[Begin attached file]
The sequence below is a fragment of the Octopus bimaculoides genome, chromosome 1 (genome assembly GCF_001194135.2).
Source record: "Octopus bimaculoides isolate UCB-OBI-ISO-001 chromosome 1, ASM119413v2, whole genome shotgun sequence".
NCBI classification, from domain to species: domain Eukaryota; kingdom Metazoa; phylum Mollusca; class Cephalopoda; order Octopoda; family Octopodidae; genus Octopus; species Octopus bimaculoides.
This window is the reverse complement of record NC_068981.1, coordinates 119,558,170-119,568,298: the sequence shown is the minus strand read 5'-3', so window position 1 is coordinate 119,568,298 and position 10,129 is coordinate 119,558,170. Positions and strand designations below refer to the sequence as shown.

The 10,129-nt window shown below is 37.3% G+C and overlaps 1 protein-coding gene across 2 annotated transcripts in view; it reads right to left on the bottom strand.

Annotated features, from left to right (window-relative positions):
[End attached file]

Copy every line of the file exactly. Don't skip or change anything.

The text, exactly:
The sequence below is a fragment of the Octopus bimaculoides genome, chromosome 1 (genome assembly GCF_001194135.2).
Source record: "Octopus bimaculoides isolate UCB-OBI-ISO-001 chromosome 1, ASM119413v2, whole genome shotgun sequence".
NCBI classification, from domain to species: domain Eukaryota; kingdom Metazoa; phylum Mollusca; class Cephalopoda; order Octopoda; family Octopodidae; genus Octopus; species Octopus bimaculoides.
This window is the reverse complement of record NC_068981.1, coordinates 119,558,170-119,568,298: the sequence shown is the minus strand read 5'-3', so window position 1 is coordinate 119,568,298 and position 10,129 is coordinate 119,558,170. Positions and strand designations below refer to the sequence as shown.

The 10,129-nt window shown below is 37.3% G+C and overlaps 1 protein-coding gene across 2 annotated transcripts in view; it reads right to left on the bottom strand.

Annotated features, from left to right (window-relative positions):